The AUD$ found traction in the O/N session after China pledged to spend $586b to prop up its economy, prompting investors to buy currencies linked to emerging markets. Global equities have rebounded strongly and the perception that the Fed will need to slash interest rates again soon to combat a deepening recession Ã¢â‚¬Ëœstate sideÃ¢â‚¬â„¢ will add further support to commodity based currencies (0.6914).
Crude is higher O/N ($63.38 up +234c). There was a tight trading range for crude on Friday and ended up on the day as investors speculated that the Fed will lower interest rates outweighed the woeful NFP data that was very much priced in. Overall it has not been a good week for the black stuff that happened to loose another 14% from the weekly highs last week, as equities found very little traction what so ever. So far in the O/N session ChinaÃ¢â‚¬â„¢s stimulus package has give commodities a lift. But, year to date the commodity has lost 37% and 59% from the historic highs witnessed in early summer. The erosion of future demand continues to have a chokehold on the black stuff pricing. The trading range has been Ã¢â‚¬Ëœto and froÃ¢â‚¬â„¢ all week settling close to a new 19- month low. Oil and equity markets continue to trade under pressure in the course of a deepening concern that the economic slowdown is hurting corporate earnings. Some traders see the black stuff retreating back to the $50 level once again. This will only heighten the urgency amongst OPEC members. Weaker US fundamental data and last weeks unexpected EIA report remains bearish in the short term for crude. All this despite what the IEA stated last week that Ã¢â‚¬Ëœoil-import prices will rebound to an average of $100 a barrel between 2008 and 2015 and that the threat of a supply crunchÃ¢â‚¬â„¢ remains. Last weekÃ¢â‚¬â„¢s EIA report showed that US gas supplies rose +1.12m barrels to 196.1m w/w vs. an expected +650k. Inventories of crude rose +54k barrels to 311.9m. Analysts had forecasted a rise of +1m barrels. Euro-land has already declared the region’s economy has entered a recession and will stagnate next year. Recent global rate cuts have so far failed to inspire confidence that a Ã¢â‚¬ËœdeeperÃ¢â‚¬â„¢ recession can be avoided. Global equities and OPEC wanting to meet again next month has provided little support. OPEC indicated that they may call a new meeting if prices fail to react to the -1.5m barrel-a-day output cut it announced last month. Gold last week had its first winning week in a month. With the greenback under pressure, traders have been happy to own the Ã¢â‚¬Ëœyellow metalÃ¢â‚¬â„¢ as an alternative investment for now ($751).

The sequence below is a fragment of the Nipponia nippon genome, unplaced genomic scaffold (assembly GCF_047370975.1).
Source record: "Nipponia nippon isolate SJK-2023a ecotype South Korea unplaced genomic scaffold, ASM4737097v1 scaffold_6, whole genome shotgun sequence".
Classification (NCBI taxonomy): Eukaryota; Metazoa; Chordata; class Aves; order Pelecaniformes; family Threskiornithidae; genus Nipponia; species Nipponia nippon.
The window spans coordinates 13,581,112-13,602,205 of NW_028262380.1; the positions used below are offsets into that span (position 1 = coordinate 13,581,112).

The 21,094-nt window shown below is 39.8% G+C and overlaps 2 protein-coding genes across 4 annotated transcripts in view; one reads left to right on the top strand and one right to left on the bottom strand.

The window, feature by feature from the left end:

The Nikkei closed 9,081 up +498. The DAX index in Europe was at 5,097 up +159; the FTSE (UK) currently is 4,510 up +156. The early call for the open of key US indices is higher. The 10-year Treasury yields backed up 8bp on Friday (3.78%) and a further 5bp O/N (3.83%). Unlike the long end of the yield curve, this has remained under pressure ahead of supply to be auctioned off this week. The short end prices actually rallied, as signs of economic weakness mounted and traders increased their bets that Bernanke and Co. will cut borrowing costs again below the psychological 1% to boost consumer confidence and revive growth. But, ChinaÃ¢â‚¬â„¢s announcement of $500b stimulus package has give global equities a boost and investors are shying away from the safer assets.